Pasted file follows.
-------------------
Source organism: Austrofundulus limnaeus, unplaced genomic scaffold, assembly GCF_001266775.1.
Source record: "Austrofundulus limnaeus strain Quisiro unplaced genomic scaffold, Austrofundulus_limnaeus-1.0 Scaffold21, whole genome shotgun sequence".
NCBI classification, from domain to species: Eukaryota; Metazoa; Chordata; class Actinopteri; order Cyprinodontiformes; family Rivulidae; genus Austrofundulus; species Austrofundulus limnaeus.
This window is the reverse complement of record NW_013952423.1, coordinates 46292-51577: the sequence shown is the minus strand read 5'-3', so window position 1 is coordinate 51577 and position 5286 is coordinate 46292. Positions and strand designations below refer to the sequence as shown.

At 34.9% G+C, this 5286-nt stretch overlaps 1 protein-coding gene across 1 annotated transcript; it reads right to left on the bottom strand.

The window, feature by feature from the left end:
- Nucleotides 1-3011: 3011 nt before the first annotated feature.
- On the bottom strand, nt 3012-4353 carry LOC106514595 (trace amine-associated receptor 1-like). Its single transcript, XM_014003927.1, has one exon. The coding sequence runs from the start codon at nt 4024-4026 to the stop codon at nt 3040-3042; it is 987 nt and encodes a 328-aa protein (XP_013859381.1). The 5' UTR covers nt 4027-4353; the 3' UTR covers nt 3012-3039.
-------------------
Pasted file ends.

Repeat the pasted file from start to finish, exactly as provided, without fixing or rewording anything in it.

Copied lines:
Source organism: Austrofundulus limnaeus, unplaced genomic scaffold, assembly GCF_001266775.1.
Source record: "Austrofundulus limnaeus strain Quisiro unplaced genomic scaffold, Austrofundulus_limnaeus-1.0 Scaffold21, whole genome shotgun sequence".
NCBI classification, from domain to species: Eukaryota; Metazoa; Chordata; class Actinopteri; order Cyprinodontiformes; family Rivulidae; genus Austrofundulus; species Austrofundulus limnaeus.
This window is the reverse complement of record NW_013952423.1, coordinates 46292-51577: the sequence shown is the minus strand read 5'-3', so window position 1 is coordinate 51577 and position 5286 is coordinate 46292. Positions and strand designations below refer to the sequence as shown.

At 34.9% G+C, this 5286-nt stretch overlaps 1 protein-coding gene across 1 annotated transcript; it reads right to left on the bottom strand.

The window, feature by feature from the left end:
- Nucleotides 1-3011: 3011 nt before the first annotated feature.
- On the bottom strand, nt 3012-4353 carry LOC106514595 (trace amine-associated receptor 1-like). Its single transcript, XM_014003927.1, has one exon. The coding sequence runs from the start codon at nt 4024-4026 to the stop codon at nt 3040-3042; it is 987 nt and encodes a 328-aa protein (XP_013859381.1). The 5' UTR covers nt 4027-4353; the 3' UTR covers nt 3012-3039.